Rights are fluid and dynamic. Their meanings change across time and cultures and (here’s the part that drives IT security investment) the policies and laws written to define and enforce these rights will experience continual change. The end result is that your privacy and data protection program can never rest.

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Exploring the limits of social media transparency, privacy and free speech

by Andrew Walls  |  February 17, 2012  |  Comments Off

This morning I spent some time listening in on a hearing on DHS monitoring of social networking and media. The hearing was held by the US Congressional Sub-committee on Counterterrorism and Intelligence, chaired by Patrick Meehan. Transcripts of the testimony are available here ( http://homeland.house.gov/hearing/subcommittee-hearing-dhs-monitoring-social-networking-and-media-enhancing-intelligence ) as well as a video playback of the hearing.

The substance of the discussion did not offer any surprises, but the expressed motivations of the subcommittee members was fascinating. There were repeated mentions of the ‘chilling effect’ on private speech if people knew that their utterances on social media were being captured, stored and analyzed by government entities. Fundamentally, the argument against DHS monitoring of public speech on social media systems was based on protection of free speech rights. This is not a long bow to draw and there are a host of vignettes available in Orwell’s “1984” that articulate the concept better than I can. What I find interesting about this argument is that it mirrors the rationale that has led various states within Germany to pass laws making it illegal for employers to monitor or capture the social media conversations of their employees.

In the employer/employee scenario, it is possible that an employee will self-censor their public speech if they anticipate a negative reaction by their employer. In the German context, employer monitoring of their employees’ social media activities is viewed as a privacy intrusion that limits free speech and public debate. (Set aside for the moment the issue of the enforceability of such a law.) Similar logic is being voiced in support of new EU regulations regarding privacy and data protection.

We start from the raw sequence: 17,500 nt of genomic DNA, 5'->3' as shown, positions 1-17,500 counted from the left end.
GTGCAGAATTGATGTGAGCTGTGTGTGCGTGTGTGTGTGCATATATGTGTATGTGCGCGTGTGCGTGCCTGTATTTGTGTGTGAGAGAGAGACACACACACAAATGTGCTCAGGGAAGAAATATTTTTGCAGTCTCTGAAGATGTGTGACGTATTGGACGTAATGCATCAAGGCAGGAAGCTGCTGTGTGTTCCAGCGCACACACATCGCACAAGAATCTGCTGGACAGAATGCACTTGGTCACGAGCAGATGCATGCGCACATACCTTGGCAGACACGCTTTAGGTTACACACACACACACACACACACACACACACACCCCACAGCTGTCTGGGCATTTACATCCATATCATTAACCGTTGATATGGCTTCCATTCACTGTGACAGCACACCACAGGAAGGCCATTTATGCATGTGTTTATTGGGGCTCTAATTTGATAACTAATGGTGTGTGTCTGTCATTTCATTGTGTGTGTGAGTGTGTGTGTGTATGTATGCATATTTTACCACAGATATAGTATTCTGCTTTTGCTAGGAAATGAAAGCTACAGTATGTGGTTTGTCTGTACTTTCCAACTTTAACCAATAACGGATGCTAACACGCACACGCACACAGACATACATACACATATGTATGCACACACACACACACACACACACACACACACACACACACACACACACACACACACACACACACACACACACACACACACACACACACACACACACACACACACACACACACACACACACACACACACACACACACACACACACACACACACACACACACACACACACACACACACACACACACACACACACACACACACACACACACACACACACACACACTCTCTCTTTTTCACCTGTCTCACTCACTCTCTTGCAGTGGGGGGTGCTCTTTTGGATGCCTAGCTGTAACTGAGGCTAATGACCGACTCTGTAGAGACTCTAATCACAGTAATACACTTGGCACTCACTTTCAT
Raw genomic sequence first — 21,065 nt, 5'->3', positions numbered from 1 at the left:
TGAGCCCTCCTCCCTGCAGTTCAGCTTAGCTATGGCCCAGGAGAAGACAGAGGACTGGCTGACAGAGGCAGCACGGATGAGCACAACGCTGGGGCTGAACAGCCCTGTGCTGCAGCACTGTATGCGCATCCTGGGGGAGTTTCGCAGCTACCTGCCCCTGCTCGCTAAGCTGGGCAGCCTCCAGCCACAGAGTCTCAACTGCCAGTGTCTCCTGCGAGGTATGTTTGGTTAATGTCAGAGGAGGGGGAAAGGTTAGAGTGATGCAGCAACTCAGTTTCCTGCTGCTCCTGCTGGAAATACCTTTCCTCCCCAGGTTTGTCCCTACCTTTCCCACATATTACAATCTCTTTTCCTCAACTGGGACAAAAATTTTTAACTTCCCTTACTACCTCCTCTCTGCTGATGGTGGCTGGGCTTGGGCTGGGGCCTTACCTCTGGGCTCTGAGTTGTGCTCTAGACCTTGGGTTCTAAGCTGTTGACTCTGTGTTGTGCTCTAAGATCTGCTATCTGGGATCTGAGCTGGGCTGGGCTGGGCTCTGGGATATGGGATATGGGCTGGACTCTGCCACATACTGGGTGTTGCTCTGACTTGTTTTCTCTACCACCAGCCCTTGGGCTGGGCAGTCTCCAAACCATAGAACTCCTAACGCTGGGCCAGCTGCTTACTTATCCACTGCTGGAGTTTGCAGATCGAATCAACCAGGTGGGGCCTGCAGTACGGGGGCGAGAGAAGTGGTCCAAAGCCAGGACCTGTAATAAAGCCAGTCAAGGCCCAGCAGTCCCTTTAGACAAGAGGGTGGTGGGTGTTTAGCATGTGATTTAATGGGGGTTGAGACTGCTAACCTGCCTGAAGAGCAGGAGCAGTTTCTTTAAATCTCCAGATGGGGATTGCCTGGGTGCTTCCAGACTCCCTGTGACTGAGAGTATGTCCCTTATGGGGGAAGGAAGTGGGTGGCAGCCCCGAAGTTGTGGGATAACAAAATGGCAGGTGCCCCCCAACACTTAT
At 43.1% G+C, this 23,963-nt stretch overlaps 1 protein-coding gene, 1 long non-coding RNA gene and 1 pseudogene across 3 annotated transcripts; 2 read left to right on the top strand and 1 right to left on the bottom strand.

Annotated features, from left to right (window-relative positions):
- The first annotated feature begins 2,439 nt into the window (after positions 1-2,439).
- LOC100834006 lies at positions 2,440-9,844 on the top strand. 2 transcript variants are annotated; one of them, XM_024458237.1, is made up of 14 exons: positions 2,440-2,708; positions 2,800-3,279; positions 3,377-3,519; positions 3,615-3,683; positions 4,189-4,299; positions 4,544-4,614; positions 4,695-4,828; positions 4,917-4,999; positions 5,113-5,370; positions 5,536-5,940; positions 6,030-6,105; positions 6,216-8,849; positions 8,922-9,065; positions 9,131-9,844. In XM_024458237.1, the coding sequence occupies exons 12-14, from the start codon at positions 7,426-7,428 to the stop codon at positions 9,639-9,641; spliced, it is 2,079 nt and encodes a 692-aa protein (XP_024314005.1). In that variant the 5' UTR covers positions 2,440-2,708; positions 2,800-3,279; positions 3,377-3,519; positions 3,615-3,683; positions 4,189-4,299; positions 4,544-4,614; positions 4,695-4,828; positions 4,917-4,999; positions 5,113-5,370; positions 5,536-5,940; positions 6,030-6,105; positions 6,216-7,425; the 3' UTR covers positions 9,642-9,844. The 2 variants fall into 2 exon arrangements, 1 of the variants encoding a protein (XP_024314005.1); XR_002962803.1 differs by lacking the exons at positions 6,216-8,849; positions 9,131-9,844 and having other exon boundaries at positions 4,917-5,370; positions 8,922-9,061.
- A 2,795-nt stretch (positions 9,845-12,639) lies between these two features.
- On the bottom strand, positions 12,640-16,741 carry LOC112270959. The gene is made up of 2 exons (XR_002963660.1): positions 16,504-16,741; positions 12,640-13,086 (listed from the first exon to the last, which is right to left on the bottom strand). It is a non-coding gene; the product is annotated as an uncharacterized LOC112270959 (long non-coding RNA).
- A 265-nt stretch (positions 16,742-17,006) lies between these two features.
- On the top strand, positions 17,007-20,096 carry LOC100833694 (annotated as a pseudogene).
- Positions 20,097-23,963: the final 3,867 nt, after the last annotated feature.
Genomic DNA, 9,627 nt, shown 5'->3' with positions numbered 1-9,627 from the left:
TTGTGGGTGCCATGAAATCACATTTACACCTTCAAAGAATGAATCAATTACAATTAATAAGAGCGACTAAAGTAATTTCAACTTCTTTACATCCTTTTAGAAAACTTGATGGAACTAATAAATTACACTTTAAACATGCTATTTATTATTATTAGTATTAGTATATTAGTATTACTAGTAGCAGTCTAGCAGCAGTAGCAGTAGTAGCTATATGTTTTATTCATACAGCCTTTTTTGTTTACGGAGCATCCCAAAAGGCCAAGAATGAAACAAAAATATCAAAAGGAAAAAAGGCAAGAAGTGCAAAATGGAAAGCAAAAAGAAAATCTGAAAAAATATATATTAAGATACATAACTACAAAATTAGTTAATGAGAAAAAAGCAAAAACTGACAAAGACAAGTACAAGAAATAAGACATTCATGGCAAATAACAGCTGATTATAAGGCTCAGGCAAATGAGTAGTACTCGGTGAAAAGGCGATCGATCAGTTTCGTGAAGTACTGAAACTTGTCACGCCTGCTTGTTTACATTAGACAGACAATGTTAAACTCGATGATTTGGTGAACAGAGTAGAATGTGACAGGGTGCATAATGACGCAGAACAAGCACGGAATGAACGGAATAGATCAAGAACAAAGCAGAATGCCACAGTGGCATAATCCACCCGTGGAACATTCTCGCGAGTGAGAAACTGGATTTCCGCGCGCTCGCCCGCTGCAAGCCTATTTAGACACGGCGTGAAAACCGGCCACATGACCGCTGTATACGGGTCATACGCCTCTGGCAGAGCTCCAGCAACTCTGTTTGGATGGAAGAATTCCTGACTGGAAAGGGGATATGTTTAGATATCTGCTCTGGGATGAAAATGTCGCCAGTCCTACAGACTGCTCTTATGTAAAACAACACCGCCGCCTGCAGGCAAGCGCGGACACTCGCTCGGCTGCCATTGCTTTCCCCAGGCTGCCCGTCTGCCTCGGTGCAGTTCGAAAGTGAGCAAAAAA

If we accept that government monitoring of social media conflicts with free speech rights, it is a short path to drawing the same conclusion concerning employer monitoring of social media. When an employee represents an employer in social media, we expect the employee to self-censor and we also expect the employer to obtain and deploy security controls that monitor for compliance and enforce policy where possible. Should that same self-censorship be expected in all use of social media by employees or should society place limits on the degree to which employers can inspect their employees’ personal activities and use the fruits of that inspection to drive management decisions?

This is a tricky area. In certain circumstances it is illegal under US laws for an employer to seek out personal information regarding an employee or job candidate. For example, in a job interview, it is illegal to ask an employee about their religious affiliation or whether they are pregnant or plan to get pregnant. It is trivial to discover this information if the individual is a regular participant in Facebook. In other circumstances, there are no legal restrictions on employers viewing the activities of employees in a public environment.

If we want to support free speech in social media without any fear of retribution by employers or potential employers, we have a lot of work ahead of us. To start with, it is impossible to block employers from seeing the social media conversations of employees or possible future employees. What if a manager uses their home PC or a cybercafe to view a user profile? How could we identify the manager’s relationship to the employer? Should social media providers provide logs of source IPs and user profiles utilized to view a person’s profile? This might enable the user to identify who was looking at their profile, but the collection, storage and dissemination of this data would create a significant burden on social media providers. I am also dubious that the average user would actually analyze this data to detect who was having a look. The various social media platforms already offer a host of privacy features that users can configure to restrict access to their content, but the adoption of these capabilities is spotty at best. Placing the burden on the average user is not realistic any more than we would expect people to wear disguises when they attend a public event that their employer opposes.

At the end of the day, this is a social problem, not a technological problem. Despite this, we can expect to see a blizzard of attempts at regulation and a steady flow of technology and services that attempt to control employer actions and protect employees’ free speech. This is why Gartner positions social media as a disruptive technology. Social media is actively disrupting traditional patterns of social interaction; creating both benefits and threats to all of us.